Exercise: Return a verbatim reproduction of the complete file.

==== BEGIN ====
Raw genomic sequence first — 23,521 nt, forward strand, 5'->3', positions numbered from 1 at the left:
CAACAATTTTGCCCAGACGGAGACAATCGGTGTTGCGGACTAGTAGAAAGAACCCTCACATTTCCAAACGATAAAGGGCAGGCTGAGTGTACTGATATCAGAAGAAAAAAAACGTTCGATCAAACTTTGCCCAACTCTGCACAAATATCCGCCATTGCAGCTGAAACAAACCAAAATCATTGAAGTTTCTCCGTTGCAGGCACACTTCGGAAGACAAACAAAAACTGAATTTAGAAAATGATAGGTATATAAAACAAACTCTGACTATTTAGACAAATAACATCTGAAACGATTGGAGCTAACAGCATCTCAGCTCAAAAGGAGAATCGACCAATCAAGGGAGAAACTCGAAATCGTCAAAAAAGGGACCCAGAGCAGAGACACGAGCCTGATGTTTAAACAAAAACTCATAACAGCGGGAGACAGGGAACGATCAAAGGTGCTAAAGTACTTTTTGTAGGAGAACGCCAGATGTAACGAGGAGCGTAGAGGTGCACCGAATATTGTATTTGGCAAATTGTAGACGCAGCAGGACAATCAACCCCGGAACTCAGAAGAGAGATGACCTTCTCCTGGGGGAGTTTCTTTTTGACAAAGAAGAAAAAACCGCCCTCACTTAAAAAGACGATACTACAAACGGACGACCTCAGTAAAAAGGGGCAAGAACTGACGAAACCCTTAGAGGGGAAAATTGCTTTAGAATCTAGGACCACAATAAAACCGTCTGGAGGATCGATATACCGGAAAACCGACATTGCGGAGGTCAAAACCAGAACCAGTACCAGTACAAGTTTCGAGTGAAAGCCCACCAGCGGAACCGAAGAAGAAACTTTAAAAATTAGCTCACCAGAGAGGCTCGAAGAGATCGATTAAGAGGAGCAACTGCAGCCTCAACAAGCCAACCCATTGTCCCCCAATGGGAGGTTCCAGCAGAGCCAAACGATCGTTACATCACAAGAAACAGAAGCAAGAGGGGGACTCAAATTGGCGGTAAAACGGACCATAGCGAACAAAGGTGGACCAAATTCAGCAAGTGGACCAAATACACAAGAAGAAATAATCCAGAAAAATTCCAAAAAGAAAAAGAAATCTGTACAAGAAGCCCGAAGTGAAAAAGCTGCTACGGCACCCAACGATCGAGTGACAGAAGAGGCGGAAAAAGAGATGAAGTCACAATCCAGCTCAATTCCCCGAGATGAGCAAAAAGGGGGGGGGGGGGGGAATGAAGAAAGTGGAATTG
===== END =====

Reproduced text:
Raw genomic sequence first — 23,521 nt, forward strand, 5'->3', positions numbered from 1 at the left:
CAACAATTTTGCCCAGACGGAGACAATCGGTGTTGCGGACTAGTAGAAAGAACCCTCACATTTCCAAACGATAAAGGGCAGGCTGAGTGTACTGATATCAGAAGAAAAAAAACGTTCGATCAAACTTTGCCCAACTCTGCACAAATATCCGCCATTGCAGCTGAAACAAACCAAAATCATTGAAGTTTCTCCGTTGCAGGCACACTTCGGAAGACAAACAAAAACTGAATTTAGAAAATGATAGGTATATAAAACAAACTCTGACTATTTAGACAAATAACATCTGAAACGATTGGAGCTAACAGCATCTCAGCTCAAAAGGAGAATCGACCAATCAAGGGAGAAACTCGAAATCGTCAAAAAAGGGACCCAGAGCAGAGACACGAGCCTGATGTTTAAACAAAAACTCATAACAGCGGGAGACAGGGAACGATCAAAGGTGCTAAAGTACTTTTTGTAGGAGAACGCCAGATGTAACGAGGAGCGTAGAGGTGCACCGAATATTGTATTTGGCAAATTGTAGACGCAGCAGGACAATCAACCCCGGAACTCAGAAGAGAGATGACCTTCTCCTGGGGGAGTTTCTTTTTGACAAAGAAGAAAAAACCGCCCTCACTTAAAAAGACGATACTACAAACGGACGACCTCAGTAAAAAGGGGCAAGAACTGACGAAACCCTTAGAGGGGAAAATTGCTTTAGAATCTAGGACCACAATAAAACCGTCTGGAGGATCGATATACCGGAAAACCGACATTGCGGAGGTCAAAACCAGAACCAGTACCAGTACAAGTTTCGAGTGAAAGCCCACCAGCGGAACCGAAGAAGAAACTTTAAAAATTAGCTCACCAGAGAGGCTCGAAGAGATCGATTAAGAGGAGCAACTGCAGCCTCAACAAGCCAACCCATTGTCCCCCAATGGGAGGTTCCAGCAGAGCCAAACGATCGTTACATCACAAGAAACAGAAGCAAGAGGGGGACTCAAATTGGCGGTAAAACGGACCATAGCGAACAAAGGTGGACCAAATTCAGCAAGTGGACCAAATACACAAGAAGAAATAATCCAGAAAAATTCCAAAAAGAAAAAGAAATCTGTACAAGAAGCCCGAAGTGAAAAAGCTGCTACGGCACCCAACGATCGAGTGACAGAAGAGGCGGAAAAAGAGATGAAGTCACAATCCAGCTCAATTCCCCGAGATGAGCAAAAAGGGGGGGGGGGGGGGAATGAAGAAAGTGGAATTG